The gender pay gap, the difference in compensation between men and women of the same title or role, affects women from every background, of all ages and levels of education, in every U.S. state. But when we take a closer look at medicine, it gets worse.
The U.S. Bureau of Labor Statistics estimates the national gender gap across industries and occupations to be an average of 19% less, or, women taking home .81 cents on the dollar. In comparison, the average national gender pay gap among physicians is 24.7% less as of 2018.
Today, we released our third annual Physician Compensation Report, which analyzed trends in U.S. physician pay across geographic location, medical specialties, employment type, and gender.
In this year’s report, we found that for the first time since conducting this study, the gender pay gap is deflating. In fact, pay for male physicians has remained flat since 2017, while female physician pay has increased.
In addition, this year’s report also found that after years of steady pay increases, the national physician wage average has plateaued for the first time since 2016. Our study is based on the responses of nearly 90,000 licensed U.S. doctors across six years, making it the largest repository of data available today on physician compensation.
Here is a breakdown of physician pay when examining gender:
Cities with the smallest gender wage gaps in 2018:
- Birmingham, Ala (9 percent wage gap)
- Bridgeport, Conn. (10 percent)
- Milwaukee (14 percent)
- Seattle (15 percent)
- Jacksonville FL (16 percent)
Cities with the largest gender wage gap in 2018:
- Louisville/Jefferson County (40 percent)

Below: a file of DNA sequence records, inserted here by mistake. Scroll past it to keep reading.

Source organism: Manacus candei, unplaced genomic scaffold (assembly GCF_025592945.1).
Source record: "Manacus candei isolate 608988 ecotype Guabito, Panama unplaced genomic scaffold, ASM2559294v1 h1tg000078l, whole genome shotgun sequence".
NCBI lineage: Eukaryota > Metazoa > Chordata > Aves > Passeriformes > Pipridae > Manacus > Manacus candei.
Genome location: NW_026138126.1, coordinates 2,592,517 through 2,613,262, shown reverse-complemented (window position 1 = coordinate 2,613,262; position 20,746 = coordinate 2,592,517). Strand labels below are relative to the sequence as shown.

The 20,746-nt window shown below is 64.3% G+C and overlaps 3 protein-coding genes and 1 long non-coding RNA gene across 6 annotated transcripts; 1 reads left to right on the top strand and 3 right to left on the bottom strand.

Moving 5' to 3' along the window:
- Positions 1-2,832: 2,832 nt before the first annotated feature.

- New Orleans (32 percent)
- Austin Texas (31 percent)
- Hartford, Conn. (31 percent)
- Dallas, Texas (31 percent).
Cities where female physicians earn the highest average annual salary are:
- Milwaukee ($351,247)
- Bridgeport, Conn. ($319,577)
- Seattle ($306,310)
- Minneapolis ($303,416)
- Riverside, Calif. ($302,937)
Female physicians earn the lowest average annual salary in these metros:
- Providence, R.I. ($220,482)
- Durham, N.C. ($226,594)
- Louisville, Ky. ($230,754)
- Virginia Beach, Va. ($232,172)
- Austin, Texas ($232,333)
As women continue to represent the majority of the medical school applicants, our findings show that the gender pay gap is quickly shrinking across several MSAs. In just one year, the gender pay gap dropped from 27.7 percent in 2017 to 25.2 percent in 2018.
“Although pay for female physicians has improved substantially, there is still significant progress that needs to be made,” said Mandy Armitage, M.D., Director of Medical Content at Doximity.
To review all findings from the 2019 Doximity Physician Compensation report, please click HERE.